Veterans spit and polish parade at Military History Museum


The premier showcase of South African military history – the National Museum of Military History in Johannesburg – will be on the receiving end of copious quantities of elbow grease at month-end in response to a call for help.

The call will see the three SA Air Force Association (SAAFA) Gauteng branches – East Rand, Johannesburg and Pretoria – add their sweat equity to that of the Gunner’s Association, the Armour Association and the Steel Helmet Shellhole to spit and polish exhibits presently reported as being in “a sad state”. The call for clean-up assistance was made by Roy Andersen, former chief: reserves.

Volunteers bearing the necessary cleaning materials are asked to report at the museum on the northern side of the Johannesburg Zoo at 09h00 for a four hour work session. When the job is done, as it were, the camaraderie of old soldiers will be rolled out at the MOTH Shellhole in nearby Parkhurst.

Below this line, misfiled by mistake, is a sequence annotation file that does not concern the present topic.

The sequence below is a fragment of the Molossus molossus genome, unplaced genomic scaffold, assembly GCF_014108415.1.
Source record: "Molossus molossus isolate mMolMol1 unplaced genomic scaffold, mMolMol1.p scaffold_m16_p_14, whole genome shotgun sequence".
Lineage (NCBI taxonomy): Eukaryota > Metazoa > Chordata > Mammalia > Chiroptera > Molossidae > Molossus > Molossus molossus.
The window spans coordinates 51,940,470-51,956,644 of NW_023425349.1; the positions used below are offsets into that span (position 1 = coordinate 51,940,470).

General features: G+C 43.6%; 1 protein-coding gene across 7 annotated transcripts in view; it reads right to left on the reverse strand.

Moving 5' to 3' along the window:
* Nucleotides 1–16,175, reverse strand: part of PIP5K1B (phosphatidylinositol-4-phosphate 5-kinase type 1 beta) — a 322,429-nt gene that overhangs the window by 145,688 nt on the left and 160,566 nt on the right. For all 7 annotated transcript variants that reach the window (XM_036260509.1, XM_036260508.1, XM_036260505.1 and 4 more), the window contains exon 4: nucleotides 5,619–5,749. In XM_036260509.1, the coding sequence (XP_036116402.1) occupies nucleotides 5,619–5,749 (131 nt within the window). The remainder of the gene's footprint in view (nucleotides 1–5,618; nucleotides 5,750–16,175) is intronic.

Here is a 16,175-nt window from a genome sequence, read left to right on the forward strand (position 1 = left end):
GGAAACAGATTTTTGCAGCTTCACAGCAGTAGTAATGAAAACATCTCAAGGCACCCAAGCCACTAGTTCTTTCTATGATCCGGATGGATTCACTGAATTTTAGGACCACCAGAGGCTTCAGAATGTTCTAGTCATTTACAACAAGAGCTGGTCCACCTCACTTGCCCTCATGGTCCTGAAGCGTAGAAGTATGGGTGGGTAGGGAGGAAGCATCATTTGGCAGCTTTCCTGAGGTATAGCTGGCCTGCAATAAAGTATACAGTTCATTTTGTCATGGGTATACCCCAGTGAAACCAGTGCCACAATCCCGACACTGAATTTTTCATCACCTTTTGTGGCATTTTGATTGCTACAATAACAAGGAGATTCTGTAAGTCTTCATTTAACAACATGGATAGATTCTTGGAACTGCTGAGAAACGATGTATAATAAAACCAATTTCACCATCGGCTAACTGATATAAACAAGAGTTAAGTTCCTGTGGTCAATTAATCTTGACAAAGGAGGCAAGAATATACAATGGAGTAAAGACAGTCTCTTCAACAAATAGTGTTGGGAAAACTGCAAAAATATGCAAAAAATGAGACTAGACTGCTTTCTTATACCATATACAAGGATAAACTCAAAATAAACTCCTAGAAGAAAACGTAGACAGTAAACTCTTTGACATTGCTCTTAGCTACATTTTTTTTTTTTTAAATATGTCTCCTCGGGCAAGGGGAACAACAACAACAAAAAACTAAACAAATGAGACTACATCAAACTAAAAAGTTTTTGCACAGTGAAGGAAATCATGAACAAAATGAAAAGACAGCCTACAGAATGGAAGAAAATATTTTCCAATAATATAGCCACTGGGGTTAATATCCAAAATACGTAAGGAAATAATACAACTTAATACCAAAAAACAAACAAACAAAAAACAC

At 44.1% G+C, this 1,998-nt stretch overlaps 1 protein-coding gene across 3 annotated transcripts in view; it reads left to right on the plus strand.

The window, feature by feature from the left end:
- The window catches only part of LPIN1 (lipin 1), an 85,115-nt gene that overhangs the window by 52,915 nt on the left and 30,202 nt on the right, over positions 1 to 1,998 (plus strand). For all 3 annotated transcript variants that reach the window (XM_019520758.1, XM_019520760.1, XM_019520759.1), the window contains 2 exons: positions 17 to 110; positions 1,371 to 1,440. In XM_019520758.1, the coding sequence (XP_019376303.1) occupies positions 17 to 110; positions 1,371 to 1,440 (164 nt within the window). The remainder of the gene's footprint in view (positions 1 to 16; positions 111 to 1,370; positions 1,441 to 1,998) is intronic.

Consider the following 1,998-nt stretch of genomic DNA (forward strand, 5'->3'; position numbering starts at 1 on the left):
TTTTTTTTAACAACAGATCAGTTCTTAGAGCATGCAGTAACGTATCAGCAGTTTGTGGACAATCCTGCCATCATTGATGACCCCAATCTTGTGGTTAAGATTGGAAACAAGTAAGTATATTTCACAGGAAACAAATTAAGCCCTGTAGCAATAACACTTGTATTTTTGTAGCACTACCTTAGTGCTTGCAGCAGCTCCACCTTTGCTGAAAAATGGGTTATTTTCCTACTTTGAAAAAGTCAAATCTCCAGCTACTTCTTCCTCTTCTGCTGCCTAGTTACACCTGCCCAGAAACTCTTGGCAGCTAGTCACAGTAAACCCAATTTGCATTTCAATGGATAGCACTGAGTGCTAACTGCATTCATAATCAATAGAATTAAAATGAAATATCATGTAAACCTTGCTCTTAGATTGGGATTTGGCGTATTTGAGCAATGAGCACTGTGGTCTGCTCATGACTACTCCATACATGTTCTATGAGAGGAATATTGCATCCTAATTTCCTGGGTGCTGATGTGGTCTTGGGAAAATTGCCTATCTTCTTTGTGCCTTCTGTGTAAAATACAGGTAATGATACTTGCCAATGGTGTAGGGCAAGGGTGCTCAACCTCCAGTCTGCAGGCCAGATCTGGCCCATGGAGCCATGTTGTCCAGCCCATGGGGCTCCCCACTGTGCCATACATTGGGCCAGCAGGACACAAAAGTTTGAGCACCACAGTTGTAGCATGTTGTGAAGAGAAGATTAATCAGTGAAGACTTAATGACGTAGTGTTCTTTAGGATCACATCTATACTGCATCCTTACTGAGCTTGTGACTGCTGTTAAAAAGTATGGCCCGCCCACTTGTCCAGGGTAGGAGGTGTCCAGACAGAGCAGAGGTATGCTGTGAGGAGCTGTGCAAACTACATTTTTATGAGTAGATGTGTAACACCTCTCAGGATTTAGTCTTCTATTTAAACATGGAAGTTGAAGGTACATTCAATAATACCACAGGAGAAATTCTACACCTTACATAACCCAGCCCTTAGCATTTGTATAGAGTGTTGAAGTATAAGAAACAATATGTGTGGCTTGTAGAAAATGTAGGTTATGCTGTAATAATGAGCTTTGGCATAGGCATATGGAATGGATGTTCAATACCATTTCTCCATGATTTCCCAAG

The Museum of Military History was officially opened as the SA National War Museum in 1947 by then South African Prime Minister, Field Marshal Jan Smuts.

As with much else South African post-1994, restructuring in 1999 saw the War Museum amalgamate with two Pretoria institutions – the Transvaal Museum of Natural History and the National Cultural History Museum. Collectively they were the Northern Flagship Institution renamed Ditsong: Museums of South Africa in 2009. Five other history institutions – Kruger, Tswaing Meteorite, Pioneer, Sammy Marks and Willem Prinsloo Agricultural – in and around Pretoria are now in the Ditsong stable.